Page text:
Bill Aimed At Banning Weaponized Drones Fails In ND House Vote

BISMARCK, N.D. — A bill aiming to ban weapons of all forms from being attached to drones flown in North Dakota failed to pass a state House vote Tuesday.

House Bill 1167 sought to close a loophole allowing nonlethal and less-than-lethal weapons, such as Tasers and tear gas launchers, to be installed on unmanned aircraft. It failed by a vote of 36-56 after about 15 minutes of floor discussion.

The bill arrived in the House chambers on Tuesday morning with a “do not pass” recommendation from the Legislature’s Judiciary Committee. Members noted the group’s decision to recommend not passing the bill came down to a desire for more specificity in the legislation and a question of if more regulation is needed. 

“We need to take a step back and ask a question, ‘Is this necessary?'” Committee Chairman Rep. Kim Koppleman, R-West Fargo, said. “Law enforcement has already said they have no intent to do this. Do we want to forever tie their hands? Because remember, the only people in the state of North Dakota restricted by our law in terms of what they can do with a drone in this regard are our law enforcement officials. Think about that.”

Rep. Rick Becker

North Dakota law currently prohibits outfitting drones with lethal weapons and requires law enforcement agencies to acquire a warrant if they plan to use an unmanned aircraft for surveillance, both requirements stemming from legislation authored by Republican Rep. Rick Becker from Bismarck.

Becker, also the author of HB 1167, pushed back Tuesday on the committee’s recommendation during discussion.

“The bill in no way hinders the use of drones for law enforcement for a number circumstances,” Becker said.

He told fellow lawmakers that the bill clears up confusion on the types weapons allowed by prohibiting a drone from being outfitted with any. Changing that language would close a loophole left open during the previous legislative session after law enforcement lobbyists pushed for the option of nonlethal weapons.

“My concern is when we allow drones to deploy a weapon, we take out the humanity. We take out the decision-making of the boots on the ground,” Becker said.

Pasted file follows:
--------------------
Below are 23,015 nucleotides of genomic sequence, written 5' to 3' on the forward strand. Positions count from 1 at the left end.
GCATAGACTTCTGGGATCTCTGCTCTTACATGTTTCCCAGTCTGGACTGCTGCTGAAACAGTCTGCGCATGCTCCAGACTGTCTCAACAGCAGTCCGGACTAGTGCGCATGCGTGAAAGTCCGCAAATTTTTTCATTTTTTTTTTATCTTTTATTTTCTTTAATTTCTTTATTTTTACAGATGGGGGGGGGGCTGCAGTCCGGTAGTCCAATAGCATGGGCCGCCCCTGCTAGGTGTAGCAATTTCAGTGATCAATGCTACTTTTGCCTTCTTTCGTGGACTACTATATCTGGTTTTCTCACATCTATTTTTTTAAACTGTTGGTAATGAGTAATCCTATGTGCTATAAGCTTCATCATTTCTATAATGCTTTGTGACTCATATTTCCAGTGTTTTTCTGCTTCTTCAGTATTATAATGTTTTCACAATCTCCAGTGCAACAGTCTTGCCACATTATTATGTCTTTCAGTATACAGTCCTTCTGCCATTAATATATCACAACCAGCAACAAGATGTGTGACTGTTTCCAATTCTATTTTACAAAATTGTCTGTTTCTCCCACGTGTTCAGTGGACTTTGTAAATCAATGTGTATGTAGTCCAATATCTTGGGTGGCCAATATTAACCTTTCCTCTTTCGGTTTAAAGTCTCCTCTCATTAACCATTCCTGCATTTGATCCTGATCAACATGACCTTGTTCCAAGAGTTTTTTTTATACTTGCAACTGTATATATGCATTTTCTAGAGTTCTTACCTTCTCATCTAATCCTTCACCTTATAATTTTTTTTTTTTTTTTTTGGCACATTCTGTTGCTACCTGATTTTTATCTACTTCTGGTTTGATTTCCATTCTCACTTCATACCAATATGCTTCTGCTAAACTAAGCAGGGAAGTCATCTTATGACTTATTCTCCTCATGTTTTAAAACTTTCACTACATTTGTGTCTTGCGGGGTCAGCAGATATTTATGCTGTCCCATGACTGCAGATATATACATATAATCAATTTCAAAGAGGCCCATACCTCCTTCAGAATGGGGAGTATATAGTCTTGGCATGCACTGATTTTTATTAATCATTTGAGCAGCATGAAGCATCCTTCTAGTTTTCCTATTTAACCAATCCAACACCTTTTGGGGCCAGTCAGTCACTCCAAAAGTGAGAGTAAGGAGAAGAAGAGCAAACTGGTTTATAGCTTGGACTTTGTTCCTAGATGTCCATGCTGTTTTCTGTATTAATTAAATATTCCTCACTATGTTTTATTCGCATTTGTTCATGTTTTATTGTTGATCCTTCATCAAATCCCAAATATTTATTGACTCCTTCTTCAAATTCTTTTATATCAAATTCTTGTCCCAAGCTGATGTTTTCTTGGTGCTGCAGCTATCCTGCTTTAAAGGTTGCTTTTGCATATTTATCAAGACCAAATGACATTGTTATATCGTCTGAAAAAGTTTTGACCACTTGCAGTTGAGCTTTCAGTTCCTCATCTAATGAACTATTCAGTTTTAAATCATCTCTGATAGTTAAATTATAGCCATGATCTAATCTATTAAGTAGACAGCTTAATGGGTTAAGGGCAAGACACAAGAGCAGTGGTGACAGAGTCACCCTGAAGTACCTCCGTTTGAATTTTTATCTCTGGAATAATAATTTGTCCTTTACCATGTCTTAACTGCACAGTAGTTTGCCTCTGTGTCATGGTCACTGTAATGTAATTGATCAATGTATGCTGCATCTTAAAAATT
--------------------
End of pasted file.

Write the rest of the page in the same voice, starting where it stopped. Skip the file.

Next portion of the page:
He cited examples of deploying weaponized drones controlled by pilots miles away from a situation. Under current federal laws, such a scenario is illegal as drones cannot fly beyond the line of their pilot’s sight.

Beyond-visual-line-of-sight flight is being pioneered in North Dakota through special research permissions granted by the Federal Aviation Administration, but those capabilities likely won’t be opened to the whole industry for months or even years to come.

Law enforcement officials involved in drone activities in Grand Forks have repeatedly told the press they’re not interested in weaponizing drones, and Becker read their comments to fellow lawmakers before noting that a lobbyist for the North Dakota Peace Officers Association pushed to keep the option open for nonlethal weapons in the last session.

This year, representatives for the association spoke out against the second portion of the bill, which creates a new section in the state’s Century Code to allow civil recourse for those who believe a drone has been used in an unlawful manner against them.

Becker said that portion of the bill was not his main concern and could be adjusted in order to pass the weapons ban — a sentiment he said others had seemed to agree with while saying the main portion of the bill was fine.

“I’m a little bit at a loss here,” Becker said after representatives opposing the bill spoke.